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Heart surgery, as we know it today did not exist when I grad- uated from medical school in 1944. During the last half of the twentieth century, however, cardiovascular surgery emerged as an important therapeutic discipline, and I am fortunate to have participated in the excitement of the spe- cialty’s formative years. 

Probably the most stimulating advance in the treat- ment of congenital heart disease occurred in 1944, when Alfred Blalock and Helen Taussig introduced their technique of systemic-to-pulmonary artery shunting for tetralogy of Fallot. The success of the “blue-baby” operation was so dra- matic and promising that cardiac surgery began to grow at a frenzied pace. The early operative procedures for congenital anomalies, including the blue-baby operation, proved that the circulatory system could be altered to improve blood flow and cardiopulmonary function. 

With the introduction of temporary cardiopul- monary bypass, intracardiac procedures soon followed. Once open-heart operations became feasible, cardiac sur- geons became active explorers of the cardiac chambers. Mechanical and biological prostheses were developed to repair and replace parts of the heart as well as the heart itself. In my opinion, the most exciting of those early years was cardiac transplantation. Although early transplant survival rates were often disappointing, the success of the procedure stimulated surgeons to tackle other difficult cardiovascular problems. Methods to treat coronary artery disease using coronary artery bypass grafts were developed. Surgeons began to use fabric grafts to repair aortic aneurysms, using specialized techniques to preserve cerebral and spinal cord function during surgery. Those investigators involved in device development brought mechanical circu- latory support devices from the laboratories to clinical use. As the field of cardiac surgery expanded, so did that of diag- nostic testing. Digital, computer-enhanced techniques pro- vided more precise knowledge of cardiac anatomy and func- tion, facilitating surgical treatment. Even though many of the obstacles confronting sur- geons in the past have been successfully overcome, numer- ous challenges remain, including the refinement of existing surgical techniques. Cardiac Surgery in the Adult, edited by L. Henry Edmunds, Jr., was first published in 1997 at a time when cardiovascular surgery was in a period of incredible growth. The original text was a major contribution to the treatment of adult patients, and it remains on my shelf as tes- tament to how much our specialty has changed, yet remains the same. Dr. Larry Cohn became its co-editor for the second edition and is updating the text for the third time. The orig- inal chapters have been updated to reflect current thought and trends, and much more has been added. The new edition discusses refinements in less invasive techniques, such as minimally invasive valve repair and replacement, interven- tional therapy for atrial and ventricular arrhythmias, and use of the surgical robot. These techniques allow surgeons to attain the same therapeutic objectives with less trauma and discomfort for the patient. Also included are chapters that look to the future to describe, for example, the latest treat- ments for cardiac failure-a remaining challenge for scien- tists, cardiologists, and cardiac surgeons. Could the ultimate solution be a combination of therapies, for example, stem cells and mechanical cardiac assistance? Both are discussed within the pages of Cardiac Surgery,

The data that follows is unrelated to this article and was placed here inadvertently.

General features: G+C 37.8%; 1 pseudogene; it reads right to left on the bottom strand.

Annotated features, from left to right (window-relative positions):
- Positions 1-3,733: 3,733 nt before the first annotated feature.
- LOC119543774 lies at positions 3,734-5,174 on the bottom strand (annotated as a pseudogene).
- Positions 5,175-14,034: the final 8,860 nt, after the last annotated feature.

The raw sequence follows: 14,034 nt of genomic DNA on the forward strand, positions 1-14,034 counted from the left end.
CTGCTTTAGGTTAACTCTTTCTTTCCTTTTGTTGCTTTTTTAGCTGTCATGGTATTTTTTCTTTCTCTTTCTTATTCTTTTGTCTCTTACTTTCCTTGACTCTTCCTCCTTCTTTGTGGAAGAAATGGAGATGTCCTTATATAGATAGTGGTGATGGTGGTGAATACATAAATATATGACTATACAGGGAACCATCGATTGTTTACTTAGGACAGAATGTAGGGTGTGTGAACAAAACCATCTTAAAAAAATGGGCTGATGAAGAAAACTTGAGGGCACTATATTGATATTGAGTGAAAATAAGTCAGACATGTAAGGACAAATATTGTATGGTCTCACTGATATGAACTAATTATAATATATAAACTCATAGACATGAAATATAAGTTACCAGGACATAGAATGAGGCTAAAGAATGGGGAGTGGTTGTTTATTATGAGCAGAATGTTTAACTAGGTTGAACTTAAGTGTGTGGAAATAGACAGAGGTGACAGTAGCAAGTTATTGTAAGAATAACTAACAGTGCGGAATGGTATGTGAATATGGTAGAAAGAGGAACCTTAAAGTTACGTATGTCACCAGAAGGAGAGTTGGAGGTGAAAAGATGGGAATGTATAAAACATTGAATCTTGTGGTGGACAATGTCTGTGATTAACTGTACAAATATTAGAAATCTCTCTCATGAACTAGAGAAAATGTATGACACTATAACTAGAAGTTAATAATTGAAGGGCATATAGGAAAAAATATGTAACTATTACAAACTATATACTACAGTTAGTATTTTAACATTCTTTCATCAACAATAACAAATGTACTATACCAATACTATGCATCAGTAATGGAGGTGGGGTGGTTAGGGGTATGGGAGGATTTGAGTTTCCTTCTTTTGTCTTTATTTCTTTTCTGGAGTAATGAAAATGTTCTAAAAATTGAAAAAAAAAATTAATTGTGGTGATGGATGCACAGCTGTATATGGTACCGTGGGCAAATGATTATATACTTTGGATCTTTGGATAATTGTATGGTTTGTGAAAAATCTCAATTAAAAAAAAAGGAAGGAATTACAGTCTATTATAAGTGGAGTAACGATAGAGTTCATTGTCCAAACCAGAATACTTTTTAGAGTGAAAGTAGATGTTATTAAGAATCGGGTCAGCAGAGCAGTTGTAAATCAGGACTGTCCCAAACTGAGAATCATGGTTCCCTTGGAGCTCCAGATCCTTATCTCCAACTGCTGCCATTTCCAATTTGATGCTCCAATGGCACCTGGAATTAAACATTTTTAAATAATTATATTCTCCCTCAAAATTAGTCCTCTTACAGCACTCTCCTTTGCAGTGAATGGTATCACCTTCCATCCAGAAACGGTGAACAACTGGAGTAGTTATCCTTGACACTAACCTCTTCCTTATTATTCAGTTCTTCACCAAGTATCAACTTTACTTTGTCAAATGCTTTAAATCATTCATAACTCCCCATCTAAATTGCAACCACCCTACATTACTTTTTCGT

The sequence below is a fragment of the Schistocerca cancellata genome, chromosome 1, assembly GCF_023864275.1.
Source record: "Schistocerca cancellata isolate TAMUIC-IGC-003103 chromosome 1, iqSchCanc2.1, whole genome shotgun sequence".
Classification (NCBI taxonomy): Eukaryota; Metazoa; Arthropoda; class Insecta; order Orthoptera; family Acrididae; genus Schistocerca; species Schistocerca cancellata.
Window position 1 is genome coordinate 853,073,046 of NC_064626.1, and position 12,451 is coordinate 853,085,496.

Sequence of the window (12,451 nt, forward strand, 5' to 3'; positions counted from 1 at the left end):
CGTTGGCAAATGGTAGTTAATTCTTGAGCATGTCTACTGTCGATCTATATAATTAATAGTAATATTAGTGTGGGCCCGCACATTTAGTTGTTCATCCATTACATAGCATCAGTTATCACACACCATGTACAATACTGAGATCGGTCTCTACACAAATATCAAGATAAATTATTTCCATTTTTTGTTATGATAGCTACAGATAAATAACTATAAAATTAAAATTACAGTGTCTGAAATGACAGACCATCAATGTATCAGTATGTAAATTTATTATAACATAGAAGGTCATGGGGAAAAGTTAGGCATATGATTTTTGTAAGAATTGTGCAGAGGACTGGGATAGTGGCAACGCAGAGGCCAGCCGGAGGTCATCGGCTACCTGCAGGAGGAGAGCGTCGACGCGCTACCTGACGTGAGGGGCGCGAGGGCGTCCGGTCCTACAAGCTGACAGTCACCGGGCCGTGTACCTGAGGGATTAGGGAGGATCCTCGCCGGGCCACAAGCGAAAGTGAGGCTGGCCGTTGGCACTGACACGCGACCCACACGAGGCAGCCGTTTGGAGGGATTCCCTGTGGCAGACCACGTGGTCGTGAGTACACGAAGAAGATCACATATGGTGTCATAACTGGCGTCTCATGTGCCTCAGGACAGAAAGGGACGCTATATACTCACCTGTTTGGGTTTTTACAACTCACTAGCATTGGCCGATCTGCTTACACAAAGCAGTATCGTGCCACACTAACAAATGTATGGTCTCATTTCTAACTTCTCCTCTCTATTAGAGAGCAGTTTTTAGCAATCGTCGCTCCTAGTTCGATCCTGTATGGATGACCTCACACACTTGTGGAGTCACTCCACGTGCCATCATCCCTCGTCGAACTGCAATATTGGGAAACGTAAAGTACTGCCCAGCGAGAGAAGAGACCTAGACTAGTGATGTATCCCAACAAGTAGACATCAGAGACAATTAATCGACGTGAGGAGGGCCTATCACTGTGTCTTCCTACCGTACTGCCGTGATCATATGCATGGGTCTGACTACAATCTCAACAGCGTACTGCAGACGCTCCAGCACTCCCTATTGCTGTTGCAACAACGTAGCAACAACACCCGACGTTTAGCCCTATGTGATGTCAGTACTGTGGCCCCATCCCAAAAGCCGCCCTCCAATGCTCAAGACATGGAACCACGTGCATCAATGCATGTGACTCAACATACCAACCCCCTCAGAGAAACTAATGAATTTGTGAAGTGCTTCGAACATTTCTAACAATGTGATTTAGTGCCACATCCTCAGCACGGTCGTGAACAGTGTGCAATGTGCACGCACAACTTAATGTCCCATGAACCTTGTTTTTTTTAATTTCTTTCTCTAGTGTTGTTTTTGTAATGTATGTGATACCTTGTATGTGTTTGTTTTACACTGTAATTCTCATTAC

Thus, this edition of Cardiac Surgery in the Adult, with its impressive list of contributors, provides an important progress report and treatment guide for our specialty. But there is an added bonus. Reading the text, which begins with an excellent history of the specialty, should stimulate its readers to think about how far cardiovascular surgery has come since its beginnings and about how each of us can con- tribute to insuring its continued, successful evolution. 

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